Depression, One of the Most Common Mental Health Disorders
Depression is considered to be one of the most common mental disorders among our elderly population. In fact as of 2012 over 6 million older adults above the age of 65 suffered with depression while only about 10% received help for their depression.
What exactly is depression?
Depression is often seen as a lack of interest in regularly enjoyed activities, sadness, feeling hopeless or helpless, lack of appetite, loss of energy, inability to sleep, no desire for regular hobbies or activities, and no desire to maintain or engage in relationships.
While, these are common symptoms, not all seniors will feel or react in these ways or not all of them. For example, some seniors claim that they don’t feel sad instead they state they feel less motivated with a lack of energy, or other more serious physical concerns. For many people physical complaints such as arthritis pain, increasingly severe headaches, and otherwise medically unexplained aches and pains are often symptoms and warning sign of depression.
What causes depression in the elderly?
As you age you will be facing numerous life changes that can impact your health and cause you to become depressed.
- Loss (bereavements)of loved ones – spouse, family, friends, neighbors, pets
- Health Problems including cognitive impairment and decline, surgery, change in medications, High Blood Pressure, Heart Attack, loss of mobility
- Loss of Independence, moving to a new residence or community, loneliness, isolation, and a reduced sense of purpose
- Some Scientists have also found causality between some illnesses and elderly depression. These include Parkinson’s disease, stroke, dementia, Alzheimer’s disease, cancer and hormonal disorders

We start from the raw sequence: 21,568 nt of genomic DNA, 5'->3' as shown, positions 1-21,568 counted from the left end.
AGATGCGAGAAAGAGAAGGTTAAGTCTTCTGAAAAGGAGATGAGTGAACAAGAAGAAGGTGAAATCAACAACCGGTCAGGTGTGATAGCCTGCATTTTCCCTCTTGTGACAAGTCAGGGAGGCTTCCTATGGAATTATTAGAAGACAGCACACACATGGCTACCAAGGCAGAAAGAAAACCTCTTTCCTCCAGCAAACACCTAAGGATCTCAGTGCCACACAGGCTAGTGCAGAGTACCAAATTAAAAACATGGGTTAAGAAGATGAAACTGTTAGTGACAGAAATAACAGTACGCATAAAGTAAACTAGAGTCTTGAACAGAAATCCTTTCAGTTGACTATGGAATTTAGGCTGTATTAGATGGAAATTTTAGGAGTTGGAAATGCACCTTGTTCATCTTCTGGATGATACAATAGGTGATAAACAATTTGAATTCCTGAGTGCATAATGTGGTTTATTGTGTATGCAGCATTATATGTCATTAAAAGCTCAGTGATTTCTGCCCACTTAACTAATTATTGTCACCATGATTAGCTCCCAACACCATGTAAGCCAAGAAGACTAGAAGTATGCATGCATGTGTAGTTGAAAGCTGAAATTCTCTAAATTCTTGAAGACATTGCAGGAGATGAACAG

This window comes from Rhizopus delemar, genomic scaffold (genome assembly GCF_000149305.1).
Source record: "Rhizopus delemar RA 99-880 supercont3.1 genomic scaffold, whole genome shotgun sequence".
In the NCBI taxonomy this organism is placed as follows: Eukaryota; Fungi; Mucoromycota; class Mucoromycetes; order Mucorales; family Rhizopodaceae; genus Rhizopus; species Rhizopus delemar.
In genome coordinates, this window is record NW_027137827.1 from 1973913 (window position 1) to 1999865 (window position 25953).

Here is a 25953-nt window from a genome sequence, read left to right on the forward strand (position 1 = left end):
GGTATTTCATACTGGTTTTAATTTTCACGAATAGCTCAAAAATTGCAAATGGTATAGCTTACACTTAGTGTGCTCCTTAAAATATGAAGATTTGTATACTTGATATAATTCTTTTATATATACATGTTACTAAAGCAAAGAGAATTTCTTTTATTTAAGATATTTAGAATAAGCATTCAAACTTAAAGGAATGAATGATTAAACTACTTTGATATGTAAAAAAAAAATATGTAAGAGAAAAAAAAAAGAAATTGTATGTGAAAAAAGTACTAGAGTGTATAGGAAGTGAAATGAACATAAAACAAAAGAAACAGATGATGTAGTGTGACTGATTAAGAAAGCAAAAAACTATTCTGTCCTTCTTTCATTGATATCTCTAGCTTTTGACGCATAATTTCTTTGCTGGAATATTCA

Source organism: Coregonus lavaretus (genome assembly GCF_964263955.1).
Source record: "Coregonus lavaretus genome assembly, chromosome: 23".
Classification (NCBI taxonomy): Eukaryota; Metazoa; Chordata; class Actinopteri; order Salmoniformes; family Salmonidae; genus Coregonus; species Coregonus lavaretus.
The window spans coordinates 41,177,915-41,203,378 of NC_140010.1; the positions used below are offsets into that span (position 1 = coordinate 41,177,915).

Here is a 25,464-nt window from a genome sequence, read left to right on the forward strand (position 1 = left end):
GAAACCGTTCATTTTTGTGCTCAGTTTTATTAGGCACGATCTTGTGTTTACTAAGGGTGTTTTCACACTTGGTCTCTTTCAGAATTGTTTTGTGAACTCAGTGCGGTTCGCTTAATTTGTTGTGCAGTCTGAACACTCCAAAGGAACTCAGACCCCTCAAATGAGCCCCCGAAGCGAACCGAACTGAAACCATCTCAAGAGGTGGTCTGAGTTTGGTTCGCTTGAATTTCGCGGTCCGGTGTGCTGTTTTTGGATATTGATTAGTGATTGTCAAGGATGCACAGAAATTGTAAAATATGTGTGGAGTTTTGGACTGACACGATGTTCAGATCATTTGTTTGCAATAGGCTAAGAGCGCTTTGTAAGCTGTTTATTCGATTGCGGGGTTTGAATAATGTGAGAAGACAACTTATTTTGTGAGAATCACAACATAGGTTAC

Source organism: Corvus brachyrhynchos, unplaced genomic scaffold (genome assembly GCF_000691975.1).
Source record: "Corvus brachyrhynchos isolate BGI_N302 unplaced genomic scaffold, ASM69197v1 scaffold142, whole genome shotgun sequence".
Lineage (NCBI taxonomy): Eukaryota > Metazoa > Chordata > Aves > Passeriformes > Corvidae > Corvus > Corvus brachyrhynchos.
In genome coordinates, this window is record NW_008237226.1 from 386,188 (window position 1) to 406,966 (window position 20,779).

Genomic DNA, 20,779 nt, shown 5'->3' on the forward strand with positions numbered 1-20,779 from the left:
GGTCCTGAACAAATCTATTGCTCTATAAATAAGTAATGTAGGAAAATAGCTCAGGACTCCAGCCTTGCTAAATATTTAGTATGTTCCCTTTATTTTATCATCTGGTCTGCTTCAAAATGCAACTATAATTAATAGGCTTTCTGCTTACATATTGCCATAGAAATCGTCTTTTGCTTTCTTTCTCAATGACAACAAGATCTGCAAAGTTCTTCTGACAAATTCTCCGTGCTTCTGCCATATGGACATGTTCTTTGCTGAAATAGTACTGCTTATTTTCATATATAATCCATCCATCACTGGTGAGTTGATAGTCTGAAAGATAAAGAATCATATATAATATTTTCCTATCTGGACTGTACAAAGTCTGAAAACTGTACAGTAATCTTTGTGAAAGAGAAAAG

- Fear of dying and death
Finding ways out of depression
Medications (antidepressants) are often considered a remedy for depression. However, medication should be considered a last resort especially with older people. As people age, side effects and complications of medications often are more severe. So, it is important to determine if medication is the best approach or if something less harsh, such as therapy is a much better solution. Often people suffering with depression find Cognitive Behavior Therapy (CBT) a successful approach to treating depression. CBT is a very effective practical talking therapy program that focuses on learning coping and real problem solving strategies instead of reliving the past events over and over again.
Where do you get help if you think you are depressed?
You could talk it over with your primary care physician or speak to the to the program director at your community who will probably recommend a Counselor to help you explore your feelings. This is where Silver Linings comes in – we are specialists at helping older people through the tough times. Reach Out to Silver Linings – we’re here for you.